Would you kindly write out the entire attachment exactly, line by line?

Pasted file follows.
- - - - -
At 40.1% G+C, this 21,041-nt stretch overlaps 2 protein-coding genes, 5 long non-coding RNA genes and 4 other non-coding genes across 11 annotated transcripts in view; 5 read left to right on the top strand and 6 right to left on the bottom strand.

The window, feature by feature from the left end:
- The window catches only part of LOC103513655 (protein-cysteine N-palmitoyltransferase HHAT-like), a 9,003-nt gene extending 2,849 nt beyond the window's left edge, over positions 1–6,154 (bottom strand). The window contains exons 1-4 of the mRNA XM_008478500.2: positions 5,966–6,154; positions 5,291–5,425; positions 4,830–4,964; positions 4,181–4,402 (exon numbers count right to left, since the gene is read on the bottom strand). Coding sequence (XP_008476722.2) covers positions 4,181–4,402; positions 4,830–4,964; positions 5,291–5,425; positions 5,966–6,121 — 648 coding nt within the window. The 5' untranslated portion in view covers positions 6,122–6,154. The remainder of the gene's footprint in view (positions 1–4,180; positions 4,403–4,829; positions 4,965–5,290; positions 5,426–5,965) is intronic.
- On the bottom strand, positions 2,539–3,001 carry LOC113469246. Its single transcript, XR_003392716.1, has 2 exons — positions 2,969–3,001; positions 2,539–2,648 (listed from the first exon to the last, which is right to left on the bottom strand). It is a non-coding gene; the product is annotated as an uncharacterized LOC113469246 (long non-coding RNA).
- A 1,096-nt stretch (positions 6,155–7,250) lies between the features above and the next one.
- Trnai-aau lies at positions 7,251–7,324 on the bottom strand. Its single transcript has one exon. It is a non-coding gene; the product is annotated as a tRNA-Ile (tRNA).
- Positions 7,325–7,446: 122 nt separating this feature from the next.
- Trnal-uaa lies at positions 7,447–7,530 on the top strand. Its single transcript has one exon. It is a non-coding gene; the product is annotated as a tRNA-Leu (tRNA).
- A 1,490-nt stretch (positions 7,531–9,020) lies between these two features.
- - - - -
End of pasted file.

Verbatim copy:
At 40.1% G+C, this 21,041-nt stretch overlaps 2 protein-coding genes, 5 long non-coding RNA genes and 4 other non-coding genes across 11 annotated transcripts in view; 5 read left to right on the top strand and 6 right to left on the bottom strand.

The window, feature by feature from the left end:
- The window catches only part of LOC103513655 (protein-cysteine N-palmitoyltransferase HHAT-like), a 9,003-nt gene extending 2,849 nt beyond the window's left edge, over positions 1–6,154 (bottom strand). The window contains exons 1-4 of the mRNA XM_008478500.2: positions 5,966–6,154; positions 5,291–5,425; positions 4,830–4,964; positions 4,181–4,402 (exon numbers count right to left, since the gene is read on the bottom strand). Coding sequence (XP_008476722.2) covers positions 4,181–4,402; positions 4,830–4,964; positions 5,291–5,425; positions 5,966–6,121 — 648 coding nt within the window. The 5' untranslated portion in view covers positions 6,122–6,154. The remainder of the gene's footprint in view (positions 1–4,180; positions 4,403–4,829; positions 4,965–5,290; positions 5,426–5,965) is intronic.
- On the bottom strand, positions 2,539–3,001 carry LOC113469246. Its single transcript, XR_003392716.1, has 2 exons — positions 2,969–3,001; positions 2,539–2,648 (listed from the first exon to the last, which is right to left on the bottom strand). It is a non-coding gene; the product is annotated as an uncharacterized LOC113469246 (long non-coding RNA).
- A 1,096-nt stretch (positions 6,155–7,250) lies between the features above and the next one.
- Trnai-aau lies at positions 7,251–7,324 on the bottom strand. Its single transcript has one exon. It is a non-coding gene; the product is annotated as a tRNA-Ile (tRNA).
- Positions 7,325–7,446: 122 nt separating this feature from the next.
- Trnal-uaa lies at positions 7,447–7,530 on the top strand. Its single transcript has one exon. It is a non-coding gene; the product is annotated as a tRNA-Leu (tRNA).
- A 1,490-nt stretch (positions 7,531–9,020) lies between these two features.